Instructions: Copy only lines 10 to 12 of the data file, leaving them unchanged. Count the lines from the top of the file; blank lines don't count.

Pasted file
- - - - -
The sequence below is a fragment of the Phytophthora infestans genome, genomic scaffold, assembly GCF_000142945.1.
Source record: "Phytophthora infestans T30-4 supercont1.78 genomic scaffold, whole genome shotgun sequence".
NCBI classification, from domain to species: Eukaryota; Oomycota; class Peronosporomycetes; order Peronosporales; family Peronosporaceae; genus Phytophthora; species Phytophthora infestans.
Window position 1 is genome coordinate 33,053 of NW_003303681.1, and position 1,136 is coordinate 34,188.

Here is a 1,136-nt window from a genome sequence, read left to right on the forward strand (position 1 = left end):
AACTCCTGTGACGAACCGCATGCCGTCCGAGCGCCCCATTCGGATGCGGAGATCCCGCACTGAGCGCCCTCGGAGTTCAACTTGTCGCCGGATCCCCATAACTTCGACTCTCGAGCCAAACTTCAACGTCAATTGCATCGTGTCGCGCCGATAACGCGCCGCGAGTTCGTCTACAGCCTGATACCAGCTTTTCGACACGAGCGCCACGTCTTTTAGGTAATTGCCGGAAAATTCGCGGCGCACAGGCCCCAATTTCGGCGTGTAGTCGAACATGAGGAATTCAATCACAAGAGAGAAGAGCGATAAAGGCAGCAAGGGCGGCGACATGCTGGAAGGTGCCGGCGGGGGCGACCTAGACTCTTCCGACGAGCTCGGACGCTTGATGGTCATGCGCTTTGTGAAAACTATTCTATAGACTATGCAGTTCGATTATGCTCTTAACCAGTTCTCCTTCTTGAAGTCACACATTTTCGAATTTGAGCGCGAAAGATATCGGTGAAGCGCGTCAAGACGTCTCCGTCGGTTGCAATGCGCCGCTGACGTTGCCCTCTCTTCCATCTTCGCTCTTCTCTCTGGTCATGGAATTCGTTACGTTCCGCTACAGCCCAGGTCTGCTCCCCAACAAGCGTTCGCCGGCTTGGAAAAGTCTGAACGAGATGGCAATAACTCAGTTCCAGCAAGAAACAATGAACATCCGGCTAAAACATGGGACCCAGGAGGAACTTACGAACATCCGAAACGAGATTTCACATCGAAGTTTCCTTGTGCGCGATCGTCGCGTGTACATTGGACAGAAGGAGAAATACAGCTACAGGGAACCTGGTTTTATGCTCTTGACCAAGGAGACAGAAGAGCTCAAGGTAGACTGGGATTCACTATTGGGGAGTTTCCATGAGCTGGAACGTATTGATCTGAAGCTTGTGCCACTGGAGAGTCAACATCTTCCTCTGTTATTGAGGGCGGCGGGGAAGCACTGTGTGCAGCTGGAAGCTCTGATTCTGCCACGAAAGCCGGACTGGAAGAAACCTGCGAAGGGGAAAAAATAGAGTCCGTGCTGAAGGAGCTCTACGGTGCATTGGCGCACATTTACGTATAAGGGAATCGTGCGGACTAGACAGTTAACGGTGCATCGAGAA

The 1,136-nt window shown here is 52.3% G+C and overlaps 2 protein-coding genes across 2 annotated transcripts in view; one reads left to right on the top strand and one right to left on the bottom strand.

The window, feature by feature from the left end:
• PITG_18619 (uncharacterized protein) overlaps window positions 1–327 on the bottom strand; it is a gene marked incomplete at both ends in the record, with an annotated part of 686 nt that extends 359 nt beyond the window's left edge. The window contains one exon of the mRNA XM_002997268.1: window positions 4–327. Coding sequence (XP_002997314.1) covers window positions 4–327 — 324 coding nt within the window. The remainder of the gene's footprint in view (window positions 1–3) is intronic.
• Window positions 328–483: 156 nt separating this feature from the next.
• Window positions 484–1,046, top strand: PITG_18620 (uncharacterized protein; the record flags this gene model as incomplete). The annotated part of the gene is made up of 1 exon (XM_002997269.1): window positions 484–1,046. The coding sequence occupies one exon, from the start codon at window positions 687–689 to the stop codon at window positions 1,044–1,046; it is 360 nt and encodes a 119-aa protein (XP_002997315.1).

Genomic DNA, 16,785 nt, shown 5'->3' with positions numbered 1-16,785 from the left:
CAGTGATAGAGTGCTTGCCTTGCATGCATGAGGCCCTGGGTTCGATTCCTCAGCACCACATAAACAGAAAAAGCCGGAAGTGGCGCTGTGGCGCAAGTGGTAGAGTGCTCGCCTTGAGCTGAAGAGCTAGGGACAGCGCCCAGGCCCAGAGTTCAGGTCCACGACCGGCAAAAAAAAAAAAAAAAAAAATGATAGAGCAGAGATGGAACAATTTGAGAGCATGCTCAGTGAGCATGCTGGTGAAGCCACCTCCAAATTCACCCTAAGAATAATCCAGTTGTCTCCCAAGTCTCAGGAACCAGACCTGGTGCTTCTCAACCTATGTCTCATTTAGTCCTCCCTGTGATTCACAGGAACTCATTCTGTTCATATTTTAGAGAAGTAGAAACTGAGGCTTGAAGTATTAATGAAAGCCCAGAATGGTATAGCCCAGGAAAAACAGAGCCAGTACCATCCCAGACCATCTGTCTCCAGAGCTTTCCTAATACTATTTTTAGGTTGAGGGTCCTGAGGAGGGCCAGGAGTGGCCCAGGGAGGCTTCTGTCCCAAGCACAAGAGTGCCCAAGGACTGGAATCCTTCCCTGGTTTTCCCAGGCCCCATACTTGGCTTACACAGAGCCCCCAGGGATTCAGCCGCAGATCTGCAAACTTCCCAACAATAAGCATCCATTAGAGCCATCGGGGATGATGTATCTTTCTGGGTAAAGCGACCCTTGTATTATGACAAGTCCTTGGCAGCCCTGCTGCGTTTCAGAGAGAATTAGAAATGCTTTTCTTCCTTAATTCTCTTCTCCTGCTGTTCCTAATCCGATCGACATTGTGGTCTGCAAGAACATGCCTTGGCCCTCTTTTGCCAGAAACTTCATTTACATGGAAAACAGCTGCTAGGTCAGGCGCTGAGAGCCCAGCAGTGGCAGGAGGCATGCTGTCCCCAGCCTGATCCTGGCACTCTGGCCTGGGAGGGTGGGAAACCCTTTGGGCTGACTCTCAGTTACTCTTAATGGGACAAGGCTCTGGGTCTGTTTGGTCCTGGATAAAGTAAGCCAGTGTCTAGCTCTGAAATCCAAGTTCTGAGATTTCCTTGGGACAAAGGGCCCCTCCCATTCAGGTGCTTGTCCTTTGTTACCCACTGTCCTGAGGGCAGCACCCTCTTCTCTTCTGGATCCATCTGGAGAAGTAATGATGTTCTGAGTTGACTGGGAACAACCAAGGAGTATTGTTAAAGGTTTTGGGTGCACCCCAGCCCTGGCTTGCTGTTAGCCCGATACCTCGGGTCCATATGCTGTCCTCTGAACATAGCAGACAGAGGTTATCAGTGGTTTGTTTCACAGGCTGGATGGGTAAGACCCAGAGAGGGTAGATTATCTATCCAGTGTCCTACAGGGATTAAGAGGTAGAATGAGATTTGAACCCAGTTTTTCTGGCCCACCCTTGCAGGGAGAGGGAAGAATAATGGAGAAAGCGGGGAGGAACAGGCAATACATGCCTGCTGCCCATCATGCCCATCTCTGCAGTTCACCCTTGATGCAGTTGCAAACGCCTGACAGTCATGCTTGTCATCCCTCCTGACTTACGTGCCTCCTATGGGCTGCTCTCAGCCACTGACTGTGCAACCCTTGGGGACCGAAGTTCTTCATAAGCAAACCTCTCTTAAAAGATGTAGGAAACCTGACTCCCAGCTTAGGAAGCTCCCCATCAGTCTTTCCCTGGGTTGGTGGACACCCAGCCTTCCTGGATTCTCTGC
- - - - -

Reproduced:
• Window positions 328–483: 156 nt separating this feature from the next.
• Window positions 484–1,046, top strand: PITG_18620 (uncharacterized protein; the record flags this gene model as incomplete). The annotated part of the gene is made up of 1 exon (XM_002997269.1): window positions 484–1,046. The coding sequence occupies one exon, from the start codon at window positions 687–689 to the stop codon at window positions 1,044–1,046; it is 360 nt and encodes a 119-aa protein (XP_002997315.1).

Genomic DNA, 16,785 nt, shown 5'->3' with positions numbered 1-16,785 from the left: